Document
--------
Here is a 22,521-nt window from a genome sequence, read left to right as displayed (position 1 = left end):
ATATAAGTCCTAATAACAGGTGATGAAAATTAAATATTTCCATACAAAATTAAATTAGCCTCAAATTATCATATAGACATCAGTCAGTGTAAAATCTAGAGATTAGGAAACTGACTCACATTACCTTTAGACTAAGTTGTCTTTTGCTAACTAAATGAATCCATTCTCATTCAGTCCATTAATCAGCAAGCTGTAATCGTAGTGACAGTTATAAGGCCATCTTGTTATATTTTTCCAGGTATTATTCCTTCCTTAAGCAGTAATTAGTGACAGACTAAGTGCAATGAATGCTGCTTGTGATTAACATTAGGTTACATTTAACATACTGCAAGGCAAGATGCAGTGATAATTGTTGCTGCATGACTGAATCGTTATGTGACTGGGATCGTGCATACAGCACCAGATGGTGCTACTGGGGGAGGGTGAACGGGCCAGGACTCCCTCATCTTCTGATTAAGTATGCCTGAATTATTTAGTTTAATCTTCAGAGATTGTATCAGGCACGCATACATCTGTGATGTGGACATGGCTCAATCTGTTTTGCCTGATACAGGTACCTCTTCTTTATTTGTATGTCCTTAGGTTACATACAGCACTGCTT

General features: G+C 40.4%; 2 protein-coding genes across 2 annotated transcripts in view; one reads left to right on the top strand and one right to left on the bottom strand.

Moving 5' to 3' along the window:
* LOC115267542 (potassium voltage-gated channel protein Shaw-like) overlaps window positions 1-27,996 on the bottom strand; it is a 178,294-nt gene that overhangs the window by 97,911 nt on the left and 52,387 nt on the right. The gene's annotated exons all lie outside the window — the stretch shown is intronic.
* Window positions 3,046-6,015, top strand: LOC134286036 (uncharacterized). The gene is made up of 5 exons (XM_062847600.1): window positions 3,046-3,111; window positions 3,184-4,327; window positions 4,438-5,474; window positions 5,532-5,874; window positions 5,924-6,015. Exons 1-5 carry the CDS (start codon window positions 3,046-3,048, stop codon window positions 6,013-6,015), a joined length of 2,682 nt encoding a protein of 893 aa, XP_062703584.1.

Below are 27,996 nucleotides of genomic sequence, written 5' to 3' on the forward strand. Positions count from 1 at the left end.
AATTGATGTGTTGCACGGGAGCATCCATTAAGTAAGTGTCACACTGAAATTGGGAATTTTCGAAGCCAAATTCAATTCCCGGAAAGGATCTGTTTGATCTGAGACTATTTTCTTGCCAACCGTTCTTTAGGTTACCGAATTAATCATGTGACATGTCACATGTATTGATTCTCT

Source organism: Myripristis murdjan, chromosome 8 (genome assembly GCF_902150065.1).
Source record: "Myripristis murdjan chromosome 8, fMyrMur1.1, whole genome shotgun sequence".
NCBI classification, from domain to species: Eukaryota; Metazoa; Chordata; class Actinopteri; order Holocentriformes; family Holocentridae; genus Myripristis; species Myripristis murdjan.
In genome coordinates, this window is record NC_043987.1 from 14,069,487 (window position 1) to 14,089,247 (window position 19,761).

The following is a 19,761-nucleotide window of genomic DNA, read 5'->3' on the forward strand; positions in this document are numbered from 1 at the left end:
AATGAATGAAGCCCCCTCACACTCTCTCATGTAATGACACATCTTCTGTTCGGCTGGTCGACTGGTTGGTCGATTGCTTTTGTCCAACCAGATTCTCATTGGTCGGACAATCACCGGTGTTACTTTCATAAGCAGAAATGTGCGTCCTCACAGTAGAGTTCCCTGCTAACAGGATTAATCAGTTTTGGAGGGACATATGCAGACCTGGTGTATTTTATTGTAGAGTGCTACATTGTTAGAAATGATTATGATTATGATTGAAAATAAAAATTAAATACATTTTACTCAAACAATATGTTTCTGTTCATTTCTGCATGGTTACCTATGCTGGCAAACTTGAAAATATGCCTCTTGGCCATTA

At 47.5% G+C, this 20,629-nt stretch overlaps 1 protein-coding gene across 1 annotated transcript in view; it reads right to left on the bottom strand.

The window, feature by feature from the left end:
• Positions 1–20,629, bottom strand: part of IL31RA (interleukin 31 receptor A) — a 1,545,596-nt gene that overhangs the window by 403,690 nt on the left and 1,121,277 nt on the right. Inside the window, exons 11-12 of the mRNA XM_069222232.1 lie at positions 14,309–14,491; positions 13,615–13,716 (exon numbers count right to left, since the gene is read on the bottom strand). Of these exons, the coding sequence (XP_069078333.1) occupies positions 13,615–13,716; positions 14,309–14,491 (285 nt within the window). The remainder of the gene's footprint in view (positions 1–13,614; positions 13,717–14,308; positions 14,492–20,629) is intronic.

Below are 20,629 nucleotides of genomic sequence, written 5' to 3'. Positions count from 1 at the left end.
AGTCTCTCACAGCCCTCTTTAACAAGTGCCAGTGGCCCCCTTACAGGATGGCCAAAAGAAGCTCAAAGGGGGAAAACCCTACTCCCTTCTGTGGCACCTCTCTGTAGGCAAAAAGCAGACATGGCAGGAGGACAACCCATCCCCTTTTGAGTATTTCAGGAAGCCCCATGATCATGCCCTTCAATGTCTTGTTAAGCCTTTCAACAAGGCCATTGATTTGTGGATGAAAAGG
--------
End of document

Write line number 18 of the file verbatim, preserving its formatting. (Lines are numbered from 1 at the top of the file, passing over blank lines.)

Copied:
Below are 20,629 nucleotides of genomic sequence, written 5' to 3'. Positions count from 1 at the left end.